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  1. #1

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    Default Spatial Computer Black Hole - Electronic Bass Trap

    Introduction

    I am a firm believer in room treatments...I just don't like the way most of them look. I don't want to have my living room looking like a quasi-anechoic chamber or recording studio. Low frequency correction is particularly challenging because large bass wavelengths require large structures to treat them.

    Spatial Computer's Black Hole Anti-Wave Generator reduces the effects of room resonances in the bass region by analyzing the sound picked up by a calibrated microphone and then generating an out of phase cancellation signal. Its designer is Spatial Computer's president, Clayton Shaw. Clayton is also the designer of the Emerald Physics loudspeaker line.

    My listening room/living room presented some challenges due to its size (21 x 17 with 10 foot ceiling) and due to large openings into other rooms (adjoining 11 x 11 dining room with 12 foot ceiling and adjoining great room/kitchen area). I also had some concern about whether the bass output from my larger than average loudspeakers (64" H x 22" W x 13" D) would overwhelm the smallish Black Hole (17" H x 17" W x 16" D). The optimum placement in my room was near the large archway leading into the great room area. This location was also directly in front of the left speaker and 17 feet away. This was not the most satisfying aesthetically, but it was workable.


    Figure 1. Two channel system listening room.

    Black Hole Specifications:

    Type: Active acoustical resonance damping device with on board signal processing.
    Operating Range: 22 Hz - 220 Hz.
    Power Output: 240 Watts RMS.
    Transducer: 12 inch long-throw.
    Weight: 50 pounds.
    Dimensions: 17" H x 17" W x 16" D.
    Price: $1295 Internet direct (www.spatialcomputer.com)
    Trial Period: 30 day with full refund of purchase price (minus two-way shipping).

    I did not hear or measure any improvement with the first unit I received. Clayton responded to my email within a few hours and he suggested talking me through some diagnostic procedures. We determined that the processor was not working and may have been damaged in shipping. A return shipping label was emailed for the defective unit and a second unit was promptly shipped. The second unit worked as specified.


    Figure 2. The Black hole provided an elegant solution to some of my room resonance issues.


    Figure 3. The Black Hole uses a Dayton Audio NS310-44 long-throw 12" transducer.

    The grille frame is held in place by small magnets.


    Figure 4. The plate amp is a Dayton Audio SA240 which delivers 240 watts RMS.


    Figure 5. Accessories: Dayton Audio EMM-6 calibrated microphone, microphone 90-degree adapter and 18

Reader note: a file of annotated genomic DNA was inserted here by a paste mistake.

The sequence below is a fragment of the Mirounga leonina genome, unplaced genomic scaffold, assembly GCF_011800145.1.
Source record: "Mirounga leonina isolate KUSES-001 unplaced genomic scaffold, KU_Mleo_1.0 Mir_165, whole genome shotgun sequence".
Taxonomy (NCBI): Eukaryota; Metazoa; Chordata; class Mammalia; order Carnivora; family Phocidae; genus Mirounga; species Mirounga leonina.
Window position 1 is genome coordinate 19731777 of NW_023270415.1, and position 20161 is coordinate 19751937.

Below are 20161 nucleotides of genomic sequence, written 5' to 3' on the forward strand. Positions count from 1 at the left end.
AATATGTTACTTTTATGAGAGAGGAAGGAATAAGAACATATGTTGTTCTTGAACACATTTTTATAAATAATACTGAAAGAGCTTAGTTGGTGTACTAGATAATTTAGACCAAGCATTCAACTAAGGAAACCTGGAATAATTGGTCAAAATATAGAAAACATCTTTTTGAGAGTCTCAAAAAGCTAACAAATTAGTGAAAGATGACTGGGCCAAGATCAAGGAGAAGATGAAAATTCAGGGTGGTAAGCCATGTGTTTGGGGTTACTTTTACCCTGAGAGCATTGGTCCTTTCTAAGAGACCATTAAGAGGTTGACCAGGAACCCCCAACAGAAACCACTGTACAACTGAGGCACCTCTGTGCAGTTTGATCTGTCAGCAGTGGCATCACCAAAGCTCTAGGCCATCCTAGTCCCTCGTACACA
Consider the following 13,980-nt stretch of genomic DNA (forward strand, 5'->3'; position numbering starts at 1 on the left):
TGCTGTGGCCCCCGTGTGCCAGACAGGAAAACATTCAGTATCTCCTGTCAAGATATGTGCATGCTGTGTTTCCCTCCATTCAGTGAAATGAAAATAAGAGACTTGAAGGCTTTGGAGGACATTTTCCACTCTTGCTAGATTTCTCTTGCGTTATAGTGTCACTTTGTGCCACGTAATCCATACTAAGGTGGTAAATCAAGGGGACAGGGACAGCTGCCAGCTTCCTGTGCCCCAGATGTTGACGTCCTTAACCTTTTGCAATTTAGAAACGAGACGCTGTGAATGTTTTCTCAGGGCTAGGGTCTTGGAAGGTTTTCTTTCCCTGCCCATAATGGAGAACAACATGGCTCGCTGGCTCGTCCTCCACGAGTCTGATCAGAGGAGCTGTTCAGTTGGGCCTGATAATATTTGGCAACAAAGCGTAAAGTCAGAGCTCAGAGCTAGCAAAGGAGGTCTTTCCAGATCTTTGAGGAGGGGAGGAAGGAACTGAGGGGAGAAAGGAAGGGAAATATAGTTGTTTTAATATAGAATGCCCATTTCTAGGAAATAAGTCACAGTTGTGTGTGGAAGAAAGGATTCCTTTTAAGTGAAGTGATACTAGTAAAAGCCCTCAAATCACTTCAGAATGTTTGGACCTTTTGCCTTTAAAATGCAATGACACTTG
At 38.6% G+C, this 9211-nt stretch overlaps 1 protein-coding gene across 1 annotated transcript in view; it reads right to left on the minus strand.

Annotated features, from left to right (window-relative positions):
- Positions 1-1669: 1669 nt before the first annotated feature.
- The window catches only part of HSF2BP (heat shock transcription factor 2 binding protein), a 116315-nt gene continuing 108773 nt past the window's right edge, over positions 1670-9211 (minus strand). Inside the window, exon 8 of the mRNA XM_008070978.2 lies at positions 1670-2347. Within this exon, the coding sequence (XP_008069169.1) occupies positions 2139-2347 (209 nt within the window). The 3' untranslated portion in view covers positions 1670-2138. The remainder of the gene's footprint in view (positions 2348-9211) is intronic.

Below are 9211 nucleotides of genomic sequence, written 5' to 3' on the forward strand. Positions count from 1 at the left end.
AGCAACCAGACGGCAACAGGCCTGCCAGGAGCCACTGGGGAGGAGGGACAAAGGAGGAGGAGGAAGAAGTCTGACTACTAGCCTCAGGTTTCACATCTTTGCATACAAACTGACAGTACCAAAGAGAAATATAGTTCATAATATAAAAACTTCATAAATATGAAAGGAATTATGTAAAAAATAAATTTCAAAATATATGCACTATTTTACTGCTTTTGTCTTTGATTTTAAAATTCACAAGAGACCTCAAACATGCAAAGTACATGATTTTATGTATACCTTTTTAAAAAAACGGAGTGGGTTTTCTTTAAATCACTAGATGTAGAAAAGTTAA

AWG power cord.



    Figure 6. EMM-6 microphone mounted.


    Figure 7. The location of the IEC jack does not lend itself to aftermarket power cords with large connectors.


    Figure 8. I switched the stock 18 AWG power cord with a 10 AWG Signal Cable MagicPower cord. There was
    no audible or measurable difference in performance with either the MagicPower or stock power cord. The
    AudioQuest 90 degree adapter was required to provide enough space for the MagicPower cord's connector to
    clear the heat sink fins.


    I ended up using a Volex 14 AWG power cord with 90 degree connectors on both ends so that the cord would lay flat against the wall and lay flat against the rear of the Black Hole. I still needed to use the AudioQuest adapter with the Volex cord.

    Packaging


    Figure 9. Double-boxed packaging with thick Styrofoam sheets between boxes.


    Figure 10. Inside the inner box was thick foam, bubble wrap and kraft paper.


    Figure 11. The Black Hole's piano black finish was wrapped in kraft paper, then with a layer of bubble wrap.
    Pulp paper is mildly abrasive, so I'm not sure I would have chosen it as a wrapping material for a glossy
    furniture grade finish.


    The Sound

    Setup consists of attaching the microphone, placing the unit in a corner of the room's rear wall and plugging it in. No calibration is required, but some experimentation with placement and settings for gain and center frequency must be done. The manual discusses other placement options if rear corners are not available. The best sounding location in my room was determined through a combination of listening and measurement with Dayton Audio's OmniMic Acoustic Measurement system.

    My listening room has a response peak of 14.6 dB at 41 Hz. Room gain, within reasonable limits, is actually desirable because human hearing has less sensitivity to bass frequencies. Therefore, room gain, within reasonable limits, contributes to perceived flatter, more natural response.

    The human ear is most sensitive to frequencies in the range of 2 kHz to 5 kHz. This range corresponds to the range of harmonic (overtones) of human voices, which have a fundamental frequency range of 85 Hz to 225 Hz for adult males and 165 Hz to 225 Hz for adult females. The differentiating aspects of individual voices which have similar fundamental frequency range is due to differences in harmonic content. The heightened sensitivity in the 2-5 kHz range provides babies with the ability to quickly memorize the harmonic signature of their mother's voices and it provides small children with the ability to quickly identify their mother's voices in noisy environments if required. Likewise, adults are able to memorize and identify the harmonic signatures of their children's voices and are able to consciously or sub-consciously identify the mood and other verbal communication cues of people they talk to. For example, the harmonic structure of most people's voices changes considerably when they lie.